Due to the brevity of Weiss’ lyrics and the masterful instrumentation, every track on Loom is a show-stopper in its own right.
9.0 / 10
The juxtaposition of dark lyrics with intricate melodies and ethereal vocals is nothing new. From Cocteau Twins and Dirty Projectors to Daughter and Agnes Obel — this sub-genre of art pop/adult alternative/dream-rock has always been a sound that many bands and artists strive for. However, you would be foolish to assume that Fear of Men are just another band trying to emulate the quality that any of the above naturally achieve (though ultimately fail). Fear of Men’s debut, Loom, is in fact a very special record from a very special band creating delicate soundscapes and barbed-wire laced pop hooks. This is an album that is both accessible and heart-wrenching to such an extent that you are engulfed by the concept of the record entirely.
What initially whet my appetite for Loom was the phenomenal buzz single “Waterfall” which bursts out from the docile intro track “Alta” with its thundering drums and the euphoric harmonization of Jess Weiss’ vocals. Beneath the track’s sugar-coated exterior lies a venomous serpent in the form of Weiss’ lyrics: “I bit your cheek / the blood runs down your face.” The running presentation of water as a destroyer is another poignant theme in the lyrics. On “Tephra”, one of the album’s more uptempo tracks, there is the line, “The waves are calling you / they’ll take it all” while on the track “Green Sea” Weiss “bends beneath the water top / where you left me.”
The concept of escapism is also explored on Loom, particularly on the wistful “America”, in which Weiss is “free to dissolve” as she’s “drifting out of reach.” What makes the lyrics so skillful is that that, despite the abstract imagery, what Weiss is singing about is a lot more relatable that you may think. We can all relate to feelings of love, heartbreak, and the loss of control. Fear Of Men avoid the pitfall of pretentiousness and over-ambition through their overt use of pop hooks, particularly on the standout track “Decent” which, with it’s playful melody and rumbling guitar-laced hooks, recalls a more euphoric Blondie.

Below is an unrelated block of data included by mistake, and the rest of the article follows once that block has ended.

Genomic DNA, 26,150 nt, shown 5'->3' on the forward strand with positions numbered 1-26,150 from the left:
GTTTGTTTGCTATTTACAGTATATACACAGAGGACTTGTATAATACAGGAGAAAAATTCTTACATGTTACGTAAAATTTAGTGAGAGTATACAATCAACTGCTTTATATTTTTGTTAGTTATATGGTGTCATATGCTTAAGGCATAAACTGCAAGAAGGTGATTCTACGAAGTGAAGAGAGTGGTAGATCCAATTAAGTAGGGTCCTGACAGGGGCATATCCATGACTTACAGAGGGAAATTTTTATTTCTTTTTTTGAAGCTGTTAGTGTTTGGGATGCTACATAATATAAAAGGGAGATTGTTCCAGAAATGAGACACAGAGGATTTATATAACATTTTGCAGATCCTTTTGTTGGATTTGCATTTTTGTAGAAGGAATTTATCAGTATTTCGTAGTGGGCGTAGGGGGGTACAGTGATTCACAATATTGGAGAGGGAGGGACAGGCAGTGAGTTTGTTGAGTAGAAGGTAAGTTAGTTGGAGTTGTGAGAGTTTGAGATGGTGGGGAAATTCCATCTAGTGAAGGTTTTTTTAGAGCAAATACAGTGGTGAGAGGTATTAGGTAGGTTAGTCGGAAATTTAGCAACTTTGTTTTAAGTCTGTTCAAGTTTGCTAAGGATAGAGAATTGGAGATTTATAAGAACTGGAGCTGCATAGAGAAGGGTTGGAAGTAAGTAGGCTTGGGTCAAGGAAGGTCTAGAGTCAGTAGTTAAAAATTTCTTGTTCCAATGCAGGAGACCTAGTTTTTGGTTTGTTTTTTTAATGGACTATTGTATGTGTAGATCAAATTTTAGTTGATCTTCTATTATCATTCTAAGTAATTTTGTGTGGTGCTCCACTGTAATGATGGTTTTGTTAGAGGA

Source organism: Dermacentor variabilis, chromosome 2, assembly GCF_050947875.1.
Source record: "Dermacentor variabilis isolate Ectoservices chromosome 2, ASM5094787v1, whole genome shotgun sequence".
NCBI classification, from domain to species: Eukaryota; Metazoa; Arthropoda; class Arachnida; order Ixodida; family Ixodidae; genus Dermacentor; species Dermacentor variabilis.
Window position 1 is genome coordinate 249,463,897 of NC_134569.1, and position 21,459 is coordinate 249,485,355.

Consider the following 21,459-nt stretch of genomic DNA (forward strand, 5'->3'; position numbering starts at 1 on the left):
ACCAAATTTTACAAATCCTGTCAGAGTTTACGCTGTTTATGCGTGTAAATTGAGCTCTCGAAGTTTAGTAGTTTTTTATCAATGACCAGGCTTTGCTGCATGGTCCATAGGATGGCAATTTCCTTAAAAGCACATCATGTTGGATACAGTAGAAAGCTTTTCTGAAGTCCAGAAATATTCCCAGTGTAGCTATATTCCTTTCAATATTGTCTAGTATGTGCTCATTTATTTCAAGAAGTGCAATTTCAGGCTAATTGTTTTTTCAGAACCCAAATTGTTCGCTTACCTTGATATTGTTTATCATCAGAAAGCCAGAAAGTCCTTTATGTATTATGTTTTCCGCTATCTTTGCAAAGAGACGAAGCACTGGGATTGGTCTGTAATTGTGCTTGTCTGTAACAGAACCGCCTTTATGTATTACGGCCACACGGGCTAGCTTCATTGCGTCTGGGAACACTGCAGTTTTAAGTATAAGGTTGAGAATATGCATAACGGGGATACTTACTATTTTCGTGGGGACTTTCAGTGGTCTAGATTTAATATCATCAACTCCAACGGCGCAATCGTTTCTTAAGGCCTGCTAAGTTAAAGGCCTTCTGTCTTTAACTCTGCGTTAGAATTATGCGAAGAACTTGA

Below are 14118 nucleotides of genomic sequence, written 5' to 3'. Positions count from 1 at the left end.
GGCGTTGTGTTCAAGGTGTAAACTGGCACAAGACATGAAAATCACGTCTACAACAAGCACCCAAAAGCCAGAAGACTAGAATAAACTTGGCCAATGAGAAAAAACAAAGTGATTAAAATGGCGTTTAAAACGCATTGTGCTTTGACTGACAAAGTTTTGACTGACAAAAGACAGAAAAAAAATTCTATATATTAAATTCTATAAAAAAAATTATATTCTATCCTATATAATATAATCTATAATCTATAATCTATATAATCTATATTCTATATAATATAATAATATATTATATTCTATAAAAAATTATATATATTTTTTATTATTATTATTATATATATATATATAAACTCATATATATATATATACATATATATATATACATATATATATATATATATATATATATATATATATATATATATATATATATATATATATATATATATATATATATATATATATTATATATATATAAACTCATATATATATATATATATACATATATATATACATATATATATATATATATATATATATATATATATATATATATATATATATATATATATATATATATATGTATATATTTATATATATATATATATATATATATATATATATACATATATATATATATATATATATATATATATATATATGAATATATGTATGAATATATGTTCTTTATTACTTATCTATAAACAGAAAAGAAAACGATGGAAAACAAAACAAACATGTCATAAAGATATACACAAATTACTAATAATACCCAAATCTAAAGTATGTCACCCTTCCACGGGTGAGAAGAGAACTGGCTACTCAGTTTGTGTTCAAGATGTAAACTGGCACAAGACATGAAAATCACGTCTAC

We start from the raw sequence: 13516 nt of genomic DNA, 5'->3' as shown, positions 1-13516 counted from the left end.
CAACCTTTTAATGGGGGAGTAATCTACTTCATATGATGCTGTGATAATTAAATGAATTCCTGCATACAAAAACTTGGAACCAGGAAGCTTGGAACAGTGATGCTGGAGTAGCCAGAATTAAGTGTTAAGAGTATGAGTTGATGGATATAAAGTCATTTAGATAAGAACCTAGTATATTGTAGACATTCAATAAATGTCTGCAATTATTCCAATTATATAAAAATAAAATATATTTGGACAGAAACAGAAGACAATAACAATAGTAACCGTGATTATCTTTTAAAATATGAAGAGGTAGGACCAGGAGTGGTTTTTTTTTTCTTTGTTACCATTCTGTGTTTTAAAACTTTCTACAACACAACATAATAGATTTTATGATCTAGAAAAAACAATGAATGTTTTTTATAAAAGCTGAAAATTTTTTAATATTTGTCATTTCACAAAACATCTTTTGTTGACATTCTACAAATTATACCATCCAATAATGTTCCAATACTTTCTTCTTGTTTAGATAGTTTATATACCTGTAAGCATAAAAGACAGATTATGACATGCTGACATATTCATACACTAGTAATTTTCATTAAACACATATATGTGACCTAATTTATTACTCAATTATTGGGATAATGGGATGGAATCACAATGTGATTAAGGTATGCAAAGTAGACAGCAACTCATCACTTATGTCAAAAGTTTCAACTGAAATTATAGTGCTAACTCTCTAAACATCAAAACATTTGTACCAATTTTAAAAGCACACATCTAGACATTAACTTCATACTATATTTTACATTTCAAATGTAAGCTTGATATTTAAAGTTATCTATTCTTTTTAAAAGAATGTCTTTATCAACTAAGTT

The visuals for this record are heavily influenced by volcanic eruptions and what they leave behind, the carbonized human and animal remains in their artwork being prime examples of the latter. However it is the imagery of eruptions themselves which strike me as the most relevant to the record sonically speaking. The majority of tracks on Loom descend into a beautifully chaotic onslaught of brash noise and cinematic string arrangements, perhaps representing pyroclastic flows as they engulf and suffocate you. This is best seen on the penultimate track “Inside” which, after floating for five or so minutes on jittering drum beats and delicate vocal hooks descends into a frankly terrifying yet beautiful noise. This — the album’s most cinematic moment — is balanced by the brittle guitar hooks and vulnerable vocal styling on the closer “Atla”, which ends the album on a much welcomed happy note.
From the soaring melodies of tracks like “Waterfall” and “Decent” to the more delicate and ethereal moments such as “America” and “Atla”, Fear Of Men exhibit their diversity as well as their consistency on this stunning record. They manage to succeed where many of their contemporaries fall short — they are able to balance the light with the dark, the tame with the raucous, and the vulnerable with the resilient. Due to the brevity of Weiss’ lyrics and the masterful instrumentation, courtesy of Daniel Falvey and Michael Miles among others, every track on Loom is a show-stopper in its own right. I struggle to imagine another debut album released this year to even come close to what Fear Of Men have achieved with this record.